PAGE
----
|North Korean/ U.S. Designation||N/A / KN-21|
|Missile Variants||Hwasong-5 (Scud-B)|
|Mobility / Role||Road Mobile/Short Range Ballistic Missile|
|Warhead Type and Weight||Conventional or Nuclear/ N/A (1000 kg Estimate)|
|MIRV and Yield||No MIRV capability / N/A|
|Guidance System/ Accuracy||N/A|
|Stages Propellant||One/ N/A|
|Status/Number of Units||In Development / N/A|
The KN-21 is suspected to be a variant of North Korea’s first missile, the Hwasong-5 (Scud-B). The KN-21 SRBM is a unitary, scud missile with a non-separating warhead that give it the capability to maneuver in the terminal phase of flight. North Korea has described this missile as an ‘ultra-precision’ variation of its existing SRBMs. This missile was first flight tested on August 26, 2017[i], when North Korea launched three KN-21s in 10-minute intervals. The second missile blew up immediately after launch, but the first and third missiles flew around 250km before falling into the sea.[ii]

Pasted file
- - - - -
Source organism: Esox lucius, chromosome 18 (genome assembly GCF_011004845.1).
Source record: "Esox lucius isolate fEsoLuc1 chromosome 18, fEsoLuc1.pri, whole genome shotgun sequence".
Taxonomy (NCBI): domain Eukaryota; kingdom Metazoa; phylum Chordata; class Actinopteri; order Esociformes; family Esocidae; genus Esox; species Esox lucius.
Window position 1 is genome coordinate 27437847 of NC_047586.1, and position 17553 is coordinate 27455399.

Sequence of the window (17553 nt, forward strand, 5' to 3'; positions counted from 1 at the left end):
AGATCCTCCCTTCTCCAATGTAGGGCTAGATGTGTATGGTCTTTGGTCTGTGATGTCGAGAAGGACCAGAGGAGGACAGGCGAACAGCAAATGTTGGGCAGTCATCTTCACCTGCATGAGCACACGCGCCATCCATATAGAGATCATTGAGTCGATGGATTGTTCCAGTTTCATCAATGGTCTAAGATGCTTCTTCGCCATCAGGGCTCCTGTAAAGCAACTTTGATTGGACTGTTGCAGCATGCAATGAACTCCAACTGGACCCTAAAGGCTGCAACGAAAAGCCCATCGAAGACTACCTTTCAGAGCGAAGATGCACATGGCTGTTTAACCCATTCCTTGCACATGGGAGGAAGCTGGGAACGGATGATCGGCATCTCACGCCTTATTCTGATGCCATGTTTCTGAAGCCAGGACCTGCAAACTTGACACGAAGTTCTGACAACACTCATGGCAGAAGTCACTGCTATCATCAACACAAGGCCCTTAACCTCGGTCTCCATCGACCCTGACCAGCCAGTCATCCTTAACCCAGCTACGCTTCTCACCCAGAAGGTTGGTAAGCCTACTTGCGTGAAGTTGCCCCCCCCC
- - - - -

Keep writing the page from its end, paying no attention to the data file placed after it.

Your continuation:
If deployed near the DMZ, the KN-21 would be able to strike the majority of South Korean territory. U.S. military assests are further put at risk because of the KN-21’s maneuverability gives North Korea a more accurate missile the previous ones. The KN-21 is a hardened target for a preemptive attack due to its road-mobile platform.
The KN-21 has not been seen since the August 2017 test and it remains unkown what the future of development or deployment is for the the missile. Since then, North Korea has tested a different SRBM with similar capabilities, the KN-23.